I'm just the editor of a Memphis newspaper and by no means an expert on foreign affairs. But I read a lot, and what I'm reading lately has me nervous.
On Keith Olbermann's MSNBC show Countdown last week, Michael Scheuer, the former head of the CIA's Osama bin Laden unit, said the following: "These people [al-Qaeda] are going to detonate a nuclear device inside the United States ... and we're going to have no one to blame but ourselves."
I've been reading article after article citing terrorist experts here and abroad who are worried about increased "chatter" concerning new terrorist attacks on the U.S.
Remember the infamous August 6, 2001, White House briefing paper entitled "Bin Laden Determined to Strike in the U.S."? It was, of course, ignored by the Bush administration, which decided the matter could wait until after cabinet members finished their summer vacations.
Terrorist expert Richard Clarke testified before Congress in 2004 that his warnings to this administration had been summarily ignored, even though he famously was "running around like a man with his hair on fire" trying to get someone in power to take him seriously.
I'm not trying to be alarmist here, but our national security is in the hands of the same incompetents who brought us the Iraq war and the Katrina response. It's the people who have been wrong about almost everything it is conceivable to be wrong about -- from "we'll be greeted as liberators" to "Mission Accomplished" to "we'll get bin Laden, dead or alive."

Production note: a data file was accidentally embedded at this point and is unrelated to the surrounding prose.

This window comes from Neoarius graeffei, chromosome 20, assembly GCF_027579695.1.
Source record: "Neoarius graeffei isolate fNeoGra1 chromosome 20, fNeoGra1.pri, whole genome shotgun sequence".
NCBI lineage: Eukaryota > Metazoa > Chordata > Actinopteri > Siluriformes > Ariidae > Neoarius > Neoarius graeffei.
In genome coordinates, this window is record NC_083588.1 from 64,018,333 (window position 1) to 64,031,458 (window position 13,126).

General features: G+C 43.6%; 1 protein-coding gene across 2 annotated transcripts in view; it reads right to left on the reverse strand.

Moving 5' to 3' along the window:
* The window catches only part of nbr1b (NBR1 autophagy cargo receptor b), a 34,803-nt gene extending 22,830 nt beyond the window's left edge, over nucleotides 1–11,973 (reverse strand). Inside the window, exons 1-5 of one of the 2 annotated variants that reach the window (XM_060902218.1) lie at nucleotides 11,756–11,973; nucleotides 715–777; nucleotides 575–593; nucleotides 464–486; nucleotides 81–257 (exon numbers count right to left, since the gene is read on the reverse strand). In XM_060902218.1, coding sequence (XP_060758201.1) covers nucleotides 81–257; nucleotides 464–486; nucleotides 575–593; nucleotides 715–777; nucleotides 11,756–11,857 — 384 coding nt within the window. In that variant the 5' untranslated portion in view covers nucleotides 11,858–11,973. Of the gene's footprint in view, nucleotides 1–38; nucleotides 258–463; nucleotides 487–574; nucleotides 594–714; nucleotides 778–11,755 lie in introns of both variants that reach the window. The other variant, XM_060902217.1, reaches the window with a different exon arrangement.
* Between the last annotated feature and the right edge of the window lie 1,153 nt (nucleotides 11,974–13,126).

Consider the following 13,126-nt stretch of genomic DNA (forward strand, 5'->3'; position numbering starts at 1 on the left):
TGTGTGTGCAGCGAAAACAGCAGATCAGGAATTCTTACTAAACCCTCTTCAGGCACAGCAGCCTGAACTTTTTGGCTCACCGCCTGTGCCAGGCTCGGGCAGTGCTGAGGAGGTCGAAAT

They've stretched our military to the breaking point and taken them away from the very real threat to our homeland. And in spite of the open resistance to such insanity from our own generals, this administration continues to make warlike moves toward Iran.
I fear dark days may lie ahead if we don't get our priorities straight -- and very soon. We can't afford to ignore the warnings again. I wish I had more confidence in the president to do the right thing, to have competent people in place to counter the threat. But I don't.
I hope I'm wrong.
The hacktivist group Anonymous announced last week that they would be outing hundreds of Americans who were involved with the Ku Klux Klan. The group claimed that they'd hacked KKK servers and obtained emails and documents that would reveal that many prominent American politicians were associated with the white supremacist group ...
In the 14 years I've been the Flyer editor, I've gotten lots of hate mail. It mostly used to come in envelopes filled with pages of scrawled handwriting. I read them and put them in the wastebasket, chalking it up as a natural by-product of writing for a liberal paper in the conservative South. Lately, the angry folks have switched to email, and it comes in waves ...